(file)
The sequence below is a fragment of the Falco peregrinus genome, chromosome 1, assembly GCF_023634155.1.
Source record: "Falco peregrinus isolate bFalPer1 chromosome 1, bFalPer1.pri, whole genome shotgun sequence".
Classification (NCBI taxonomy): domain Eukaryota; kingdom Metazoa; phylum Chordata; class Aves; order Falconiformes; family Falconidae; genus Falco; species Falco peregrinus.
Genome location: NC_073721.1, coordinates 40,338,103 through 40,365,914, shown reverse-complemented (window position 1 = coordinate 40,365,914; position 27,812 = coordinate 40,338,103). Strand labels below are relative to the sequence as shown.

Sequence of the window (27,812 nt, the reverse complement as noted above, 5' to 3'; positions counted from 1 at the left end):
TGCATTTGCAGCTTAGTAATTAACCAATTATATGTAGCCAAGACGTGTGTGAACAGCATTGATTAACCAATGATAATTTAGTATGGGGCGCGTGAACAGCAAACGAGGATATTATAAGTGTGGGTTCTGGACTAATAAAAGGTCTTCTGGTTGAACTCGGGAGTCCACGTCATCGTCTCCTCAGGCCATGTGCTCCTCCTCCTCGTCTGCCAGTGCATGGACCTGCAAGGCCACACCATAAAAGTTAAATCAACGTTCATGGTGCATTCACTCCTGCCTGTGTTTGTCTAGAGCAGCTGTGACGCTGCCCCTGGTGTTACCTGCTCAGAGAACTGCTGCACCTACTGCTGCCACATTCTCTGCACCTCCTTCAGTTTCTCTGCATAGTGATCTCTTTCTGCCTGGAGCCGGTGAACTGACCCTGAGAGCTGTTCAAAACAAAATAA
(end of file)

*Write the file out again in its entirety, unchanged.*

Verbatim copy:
The sequence below is a fragment of the Falco peregrinus genome, chromosome 1, assembly GCF_023634155.1.
Source record: "Falco peregrinus isolate bFalPer1 chromosome 1, bFalPer1.pri, whole genome shotgun sequence".
Classification (NCBI taxonomy): domain Eukaryota; kingdom Metazoa; phylum Chordata; class Aves; order Falconiformes; family Falconidae; genus Falco; species Falco peregrinus.
Genome location: NC_073721.1, coordinates 40,338,103 through 40,365,914, shown reverse-complemented (window position 1 = coordinate 40,365,914; position 27,812 = coordinate 40,338,103). Strand labels below are relative to the sequence as shown.

Sequence of the window (27,812 nt, the reverse complement as noted above, 5' to 3'; positions counted from 1 at the left end):
TGCATTTGCAGCTTAGTAATTAACCAATTATATGTAGCCAAGACGTGTGTGAACAGCATTGATTAACCAATGATAATTTAGTATGGGGCGCGTGAACAGCAAACGAGGATATTATAAGTGTGGGTTCTGGACTAATAAAAGGTCTTCTGGTTGAACTCGGGAGTCCACGTCATCGTCTCCTCAGGCCATGTGCTCCTCCTCCTCGTCTGCCAGTGCATGGACCTGCAAGGCCACACCATAAAAGTTAAATCAACGTTCATGGTGCATTCACTCCTGCCTGTGTTTGTCTAGAGCAGCTGTGACGCTGCCCCTGGTGTTACCTGCTCAGAGAACTGCTGCACCTACTGCTGCCACATTCTCTGCACCTCCTTCAGTTTCTCTGCATAGTGATCTCTTTCTGCCTGGAGCCGGTGAACTGACCCTGAGAGCTGTTCAAAACAAAATAA